At the moment, the model behavior file will not include any animations, mouse rects or other model behaviors, due to the lack of documentation in the SDK. This feature will be developed at a later date as more information becomes available.


The Blender2MSFS toolkit was coded by Otmar Nitsche, aka Vitus of Wing42 ( and is provided, free of charge, to the flight simulator community under the Apache 2.0 licensing agreement.

The Blender2MSFS toolkit was made possible by the generous donations and the support of a group of outstanding flight simulator developers.

I want to thank everyone who took part in this process!

Special thanks go to Dean Crawford (DC Designs) for getting the ball rolling! And many thanks to Selmar Kok, Lionel Fuentes and Luca Pierabella of Asobo Studios, who took time off their busy schedule to answer so many of our questions.

Members of the team: Otmar Nitsche (Wing42) Dean Crawford (DC Design) Bill Womack (iBlueYonder) Raz Goeta (Gaya Simulations) Finn Hansen (Orbx) Alex Vletsas (SimWorks Studios) Tony Wroblewski (W2XP) Daniel Chircop (MS Design) Mitsushi Yutaka (FS Painter) Scott Armstrong (Aurora Simulations)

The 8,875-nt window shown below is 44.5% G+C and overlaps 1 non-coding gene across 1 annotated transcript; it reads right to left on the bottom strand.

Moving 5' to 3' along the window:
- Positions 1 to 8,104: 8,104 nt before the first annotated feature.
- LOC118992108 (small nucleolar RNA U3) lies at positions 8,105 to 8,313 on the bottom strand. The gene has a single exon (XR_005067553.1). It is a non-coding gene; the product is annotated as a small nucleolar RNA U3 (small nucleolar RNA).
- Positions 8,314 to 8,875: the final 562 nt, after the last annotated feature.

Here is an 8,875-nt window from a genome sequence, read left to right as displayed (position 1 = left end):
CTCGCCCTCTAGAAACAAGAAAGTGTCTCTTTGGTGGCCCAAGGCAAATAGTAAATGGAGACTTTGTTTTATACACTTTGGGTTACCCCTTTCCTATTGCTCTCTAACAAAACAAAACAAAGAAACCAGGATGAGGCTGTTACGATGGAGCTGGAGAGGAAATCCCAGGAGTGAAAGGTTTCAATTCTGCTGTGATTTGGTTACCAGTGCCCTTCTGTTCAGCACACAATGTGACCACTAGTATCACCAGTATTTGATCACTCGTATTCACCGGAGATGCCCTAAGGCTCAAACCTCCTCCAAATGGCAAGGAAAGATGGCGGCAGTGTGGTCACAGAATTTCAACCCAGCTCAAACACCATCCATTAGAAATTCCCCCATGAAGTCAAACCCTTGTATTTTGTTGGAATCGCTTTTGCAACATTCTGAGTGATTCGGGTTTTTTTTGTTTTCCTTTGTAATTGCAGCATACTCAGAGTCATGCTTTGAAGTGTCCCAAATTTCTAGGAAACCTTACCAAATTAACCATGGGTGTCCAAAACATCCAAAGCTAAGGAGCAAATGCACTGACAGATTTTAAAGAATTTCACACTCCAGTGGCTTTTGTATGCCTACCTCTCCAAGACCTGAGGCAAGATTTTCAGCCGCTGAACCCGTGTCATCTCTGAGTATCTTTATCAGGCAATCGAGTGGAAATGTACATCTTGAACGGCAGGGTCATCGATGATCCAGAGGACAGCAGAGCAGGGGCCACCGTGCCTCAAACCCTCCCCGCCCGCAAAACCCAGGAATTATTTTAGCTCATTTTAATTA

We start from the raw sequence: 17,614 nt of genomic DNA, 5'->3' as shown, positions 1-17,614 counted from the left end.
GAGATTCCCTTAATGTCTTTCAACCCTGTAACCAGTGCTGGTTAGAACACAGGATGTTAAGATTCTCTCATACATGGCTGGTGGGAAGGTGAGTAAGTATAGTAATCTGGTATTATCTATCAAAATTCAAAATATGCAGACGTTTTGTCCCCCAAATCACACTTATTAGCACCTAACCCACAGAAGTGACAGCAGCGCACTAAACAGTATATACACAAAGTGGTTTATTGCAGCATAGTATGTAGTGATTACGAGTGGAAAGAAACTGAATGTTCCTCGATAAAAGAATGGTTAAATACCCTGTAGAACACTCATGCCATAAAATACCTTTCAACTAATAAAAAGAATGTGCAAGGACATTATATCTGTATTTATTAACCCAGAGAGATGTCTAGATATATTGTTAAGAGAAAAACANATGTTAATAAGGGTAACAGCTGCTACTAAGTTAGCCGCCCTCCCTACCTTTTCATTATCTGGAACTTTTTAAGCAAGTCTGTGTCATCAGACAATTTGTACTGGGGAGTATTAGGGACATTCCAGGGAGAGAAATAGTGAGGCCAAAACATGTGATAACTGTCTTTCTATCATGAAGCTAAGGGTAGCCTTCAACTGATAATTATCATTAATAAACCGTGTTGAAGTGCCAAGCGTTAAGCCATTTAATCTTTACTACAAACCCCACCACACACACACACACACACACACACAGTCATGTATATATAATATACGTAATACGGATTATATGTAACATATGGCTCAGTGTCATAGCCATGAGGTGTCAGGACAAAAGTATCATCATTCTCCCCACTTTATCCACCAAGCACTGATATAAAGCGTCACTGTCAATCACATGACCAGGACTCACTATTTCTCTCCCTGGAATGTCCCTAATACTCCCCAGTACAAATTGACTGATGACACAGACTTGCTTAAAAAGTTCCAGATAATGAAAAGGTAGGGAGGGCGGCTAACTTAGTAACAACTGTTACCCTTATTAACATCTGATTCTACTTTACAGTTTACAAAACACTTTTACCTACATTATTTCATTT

Copyright © 2020 Otmar Nitsche

The license of the software can be simplified as follows: Do whatever you want with it.

Use it personally, internally or commercially. Change it, redistribute it, sell it. You can credit the original authors. Or don’t, and collect all the glory for yourself.

Here’s the legal bit:

Licensed under the Apache License, Version 2.0 (the "License"); you may not use this addon except in compliance with the License. You may obtain a copy of the License at

Unless required by applicable law or agreed to in writing, software distributed under the License is distributed on an "AS IS" BASIS, WITHOUT WARRANTIES OR CONDITIONS OF ANY KIND, either express or implied. See the License for the specific language governing permissions and limitations under the License.